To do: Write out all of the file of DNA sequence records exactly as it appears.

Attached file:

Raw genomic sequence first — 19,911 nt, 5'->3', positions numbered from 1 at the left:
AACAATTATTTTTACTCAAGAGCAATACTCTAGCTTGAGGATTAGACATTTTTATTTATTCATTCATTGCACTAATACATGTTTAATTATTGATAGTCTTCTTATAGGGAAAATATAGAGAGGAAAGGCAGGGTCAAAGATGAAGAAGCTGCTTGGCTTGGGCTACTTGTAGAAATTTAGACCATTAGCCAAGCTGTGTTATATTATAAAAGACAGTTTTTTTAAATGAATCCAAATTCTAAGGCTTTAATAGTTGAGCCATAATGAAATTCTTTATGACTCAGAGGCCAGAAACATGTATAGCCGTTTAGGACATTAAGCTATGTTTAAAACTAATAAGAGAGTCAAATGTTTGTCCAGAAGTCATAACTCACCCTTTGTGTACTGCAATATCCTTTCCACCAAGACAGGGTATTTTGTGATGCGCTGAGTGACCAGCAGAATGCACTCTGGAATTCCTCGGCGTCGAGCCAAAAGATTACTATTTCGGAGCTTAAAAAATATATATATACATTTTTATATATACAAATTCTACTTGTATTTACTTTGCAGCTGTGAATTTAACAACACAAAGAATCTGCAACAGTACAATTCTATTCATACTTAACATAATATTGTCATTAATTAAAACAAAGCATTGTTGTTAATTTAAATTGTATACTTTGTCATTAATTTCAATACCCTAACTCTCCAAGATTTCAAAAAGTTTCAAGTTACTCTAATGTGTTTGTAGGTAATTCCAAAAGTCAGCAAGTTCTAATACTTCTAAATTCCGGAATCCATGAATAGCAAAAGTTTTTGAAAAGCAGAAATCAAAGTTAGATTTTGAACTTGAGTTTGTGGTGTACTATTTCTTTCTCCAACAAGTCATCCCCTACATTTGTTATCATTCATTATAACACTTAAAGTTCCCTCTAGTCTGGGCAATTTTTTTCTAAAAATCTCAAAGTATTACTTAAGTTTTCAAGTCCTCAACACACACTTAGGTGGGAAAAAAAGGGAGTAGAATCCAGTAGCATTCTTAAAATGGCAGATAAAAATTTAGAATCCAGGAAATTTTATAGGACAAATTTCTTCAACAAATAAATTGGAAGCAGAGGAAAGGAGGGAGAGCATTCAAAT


Raw genomic sequence first — 19,911 nt, 5'->3', positions numbered from 1 at the left:
AACAATTATTTTTACTCAAGAGCAATACTCTAGCTTGAGGATTAGACATTTTTATTTATTCATTCATTGCACTAATACATGTTTAATTATTGATAGTCTTCTTATAGGGAAAATATAGAGAGGAAAGGCAGGGTCAAAGATGAAGAAGCTGCTTGGCTTGGGCTACTTGTAGAAATTTAGACCATTAGCCAAGCTGTGTTATATTATAAAAGACAGTTTTTTTAAATGAATCCAAATTCTAAGGCTTTAATAGTTGAGCCATAATGAAATTCTTTATGACTCAGAGGCCAGAAACATGTATAGCCGTTTAGGACATTAAGCTATGTTTAAAACTAATAAGAGAGTCAAATGTTTGTCCAGAAGTCATAACTCACCCTTTGTGTACTGCAATATCCTTTCCACCAAGACAGGGTATTTTGTGATGCGCTGAGTGACCAGCAGAATGCACTCTGGAATTCCTCGGCGTCGAGCCAAAAGATTACTATTTCGGAGCTTAAAAAATATATATATACATTTTTATATATACAAATTCTACTTGTATTTACTTTGCAGCTGTGAATTTAACAACACAAAGAATCTGCAACAGTACAATTCTATTCATACTTAACATAATATTGTCATTAATTAAAACAAAGCATTGTTGTTAATTTAAATTGTATACTTTGTCATTAATTTCAATACCCTAACTCTCCAAGATTTCAAAAAGTTTCAAGTTACTCTAATGTGTTTGTAGGTAATTCCAAAAGTCAGCAAGTTCTAATACTTCTAAATTCCGGAATCCATGAATAGCAAAAGTTTTTGAAAAGCAGAAATCAAAGTTAGATTTTGAACTTGAGTTTGTGGTGTACTATTTCTTTCTCCAACAAGTCATCCCCTACATTTGTTATCATTCATTATAACACTTAAAGTTCCCTCTAGTCTGGGCAATTTTTTTCTAAAAATCTCAAAGTATTACTTAAGTTTTCAAGTCCTCAACACACACTTAGGTGGGAAAAAAAGGGAGTAGAATCCAGTAGCATTCTTAAAATGGCAGATAAAAATTTAGAATCCAGGAAATTTTATAGGACAAATTTCTTCAACAAATAAATTGGAAGCAGAGGAAAGGAGGGAGAGCATTCAAAT